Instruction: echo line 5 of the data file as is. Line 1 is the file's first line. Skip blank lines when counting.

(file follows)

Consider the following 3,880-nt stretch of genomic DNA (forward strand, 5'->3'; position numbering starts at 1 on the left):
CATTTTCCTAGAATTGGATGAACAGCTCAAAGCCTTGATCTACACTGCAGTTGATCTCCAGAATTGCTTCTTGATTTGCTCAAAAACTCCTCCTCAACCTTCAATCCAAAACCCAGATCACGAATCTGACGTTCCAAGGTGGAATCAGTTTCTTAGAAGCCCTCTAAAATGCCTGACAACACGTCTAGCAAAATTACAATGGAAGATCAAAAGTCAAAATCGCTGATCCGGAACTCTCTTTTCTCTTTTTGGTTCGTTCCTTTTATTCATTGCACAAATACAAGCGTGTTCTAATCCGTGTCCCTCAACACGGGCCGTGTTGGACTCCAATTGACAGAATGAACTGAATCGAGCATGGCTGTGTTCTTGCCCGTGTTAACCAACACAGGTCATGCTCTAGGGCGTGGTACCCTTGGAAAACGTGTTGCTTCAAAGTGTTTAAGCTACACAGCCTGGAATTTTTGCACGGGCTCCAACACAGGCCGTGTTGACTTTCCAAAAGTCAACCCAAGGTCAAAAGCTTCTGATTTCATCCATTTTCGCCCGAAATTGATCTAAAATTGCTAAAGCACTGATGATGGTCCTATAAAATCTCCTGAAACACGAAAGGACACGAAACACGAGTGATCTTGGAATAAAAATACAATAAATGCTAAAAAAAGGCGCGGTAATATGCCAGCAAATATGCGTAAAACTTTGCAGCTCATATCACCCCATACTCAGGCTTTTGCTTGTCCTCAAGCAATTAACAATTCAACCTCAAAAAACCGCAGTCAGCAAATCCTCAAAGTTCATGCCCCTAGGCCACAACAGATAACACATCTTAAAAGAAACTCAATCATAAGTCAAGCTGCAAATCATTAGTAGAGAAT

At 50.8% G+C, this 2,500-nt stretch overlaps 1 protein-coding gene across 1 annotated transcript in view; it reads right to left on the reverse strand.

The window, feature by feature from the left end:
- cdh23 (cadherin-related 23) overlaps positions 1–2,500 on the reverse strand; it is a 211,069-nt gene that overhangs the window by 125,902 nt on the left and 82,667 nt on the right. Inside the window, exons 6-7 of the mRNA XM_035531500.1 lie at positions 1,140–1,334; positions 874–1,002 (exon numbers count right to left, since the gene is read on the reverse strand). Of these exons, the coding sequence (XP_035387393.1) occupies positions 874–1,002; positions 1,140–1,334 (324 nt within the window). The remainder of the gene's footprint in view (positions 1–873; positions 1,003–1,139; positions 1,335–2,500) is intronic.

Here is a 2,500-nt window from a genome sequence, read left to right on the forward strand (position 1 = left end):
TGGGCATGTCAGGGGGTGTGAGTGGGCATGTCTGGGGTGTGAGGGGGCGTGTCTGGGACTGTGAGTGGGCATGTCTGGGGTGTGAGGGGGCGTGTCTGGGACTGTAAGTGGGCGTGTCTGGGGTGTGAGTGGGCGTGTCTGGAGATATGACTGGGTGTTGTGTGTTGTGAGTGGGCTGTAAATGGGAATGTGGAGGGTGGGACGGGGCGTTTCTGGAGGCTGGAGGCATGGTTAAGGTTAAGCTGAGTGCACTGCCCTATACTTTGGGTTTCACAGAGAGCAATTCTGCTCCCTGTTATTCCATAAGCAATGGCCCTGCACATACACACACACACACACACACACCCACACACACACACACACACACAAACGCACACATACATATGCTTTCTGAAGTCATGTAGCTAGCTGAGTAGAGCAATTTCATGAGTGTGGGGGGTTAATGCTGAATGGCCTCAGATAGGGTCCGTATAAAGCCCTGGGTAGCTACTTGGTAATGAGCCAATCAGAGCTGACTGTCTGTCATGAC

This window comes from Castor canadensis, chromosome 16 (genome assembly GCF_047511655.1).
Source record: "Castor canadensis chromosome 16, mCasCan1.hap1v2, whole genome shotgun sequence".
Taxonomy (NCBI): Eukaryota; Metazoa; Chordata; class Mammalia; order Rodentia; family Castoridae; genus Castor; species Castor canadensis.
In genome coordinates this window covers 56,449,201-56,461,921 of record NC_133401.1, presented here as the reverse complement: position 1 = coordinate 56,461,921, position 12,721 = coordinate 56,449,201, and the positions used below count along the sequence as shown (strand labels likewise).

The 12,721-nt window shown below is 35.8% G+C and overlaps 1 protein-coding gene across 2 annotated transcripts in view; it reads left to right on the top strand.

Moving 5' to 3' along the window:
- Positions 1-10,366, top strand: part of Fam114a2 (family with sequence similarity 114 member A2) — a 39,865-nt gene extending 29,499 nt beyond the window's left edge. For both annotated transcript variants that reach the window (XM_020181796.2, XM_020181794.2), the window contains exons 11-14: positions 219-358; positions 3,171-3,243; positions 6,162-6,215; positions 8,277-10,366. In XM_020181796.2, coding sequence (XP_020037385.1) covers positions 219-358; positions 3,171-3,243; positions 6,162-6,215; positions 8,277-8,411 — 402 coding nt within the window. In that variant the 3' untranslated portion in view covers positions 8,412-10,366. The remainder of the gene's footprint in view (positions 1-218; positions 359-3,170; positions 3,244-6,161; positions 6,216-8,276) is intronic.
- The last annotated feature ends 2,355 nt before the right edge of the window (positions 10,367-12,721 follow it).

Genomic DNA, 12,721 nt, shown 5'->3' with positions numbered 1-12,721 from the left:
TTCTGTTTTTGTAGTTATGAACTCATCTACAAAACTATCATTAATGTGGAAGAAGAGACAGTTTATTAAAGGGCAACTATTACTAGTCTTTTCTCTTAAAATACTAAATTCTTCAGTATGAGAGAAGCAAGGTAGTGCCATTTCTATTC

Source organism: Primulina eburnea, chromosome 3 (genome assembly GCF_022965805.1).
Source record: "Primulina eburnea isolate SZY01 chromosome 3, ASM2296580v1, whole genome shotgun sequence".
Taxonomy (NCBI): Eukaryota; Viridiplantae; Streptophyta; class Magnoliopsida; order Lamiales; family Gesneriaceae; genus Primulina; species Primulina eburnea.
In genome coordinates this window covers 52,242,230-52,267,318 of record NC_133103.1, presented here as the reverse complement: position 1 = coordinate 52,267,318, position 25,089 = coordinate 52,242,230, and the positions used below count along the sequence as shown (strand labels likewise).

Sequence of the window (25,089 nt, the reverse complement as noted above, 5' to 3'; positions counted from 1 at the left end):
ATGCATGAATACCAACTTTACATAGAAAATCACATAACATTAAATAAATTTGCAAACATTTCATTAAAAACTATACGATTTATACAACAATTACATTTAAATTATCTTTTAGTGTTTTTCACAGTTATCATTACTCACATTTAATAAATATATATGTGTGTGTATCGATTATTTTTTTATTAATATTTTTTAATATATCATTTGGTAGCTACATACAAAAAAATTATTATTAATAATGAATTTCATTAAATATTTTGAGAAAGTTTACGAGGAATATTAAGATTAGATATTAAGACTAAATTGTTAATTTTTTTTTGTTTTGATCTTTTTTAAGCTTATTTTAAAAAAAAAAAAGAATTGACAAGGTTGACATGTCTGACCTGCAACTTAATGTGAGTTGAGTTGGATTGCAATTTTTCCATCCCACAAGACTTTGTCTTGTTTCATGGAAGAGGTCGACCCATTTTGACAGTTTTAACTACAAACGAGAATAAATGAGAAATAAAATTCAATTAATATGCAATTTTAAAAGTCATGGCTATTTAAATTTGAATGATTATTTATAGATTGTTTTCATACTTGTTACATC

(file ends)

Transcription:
- cdh23 (cadherin-related 23) overlaps positions 1–2,500 on the reverse strand; it is a 211,069-nt gene that overhangs the window by 125,902 nt on the left and 82,667 nt on the right. Inside the window, exons 6-7 of the mRNA XM_035531500.1 lie at positions 1,140–1,334; positions 874–1,002 (exon numbers count right to left, since the gene is read on the reverse strand). Of these exons, the coding sequence (XP_035387393.1) occupies positions 874–1,002; positions 1,140–1,334 (324 nt within the window). The remainder of the gene's footprint in view (positions 1–873; positions 1,003–1,139; positions 1,335–2,500) is intronic.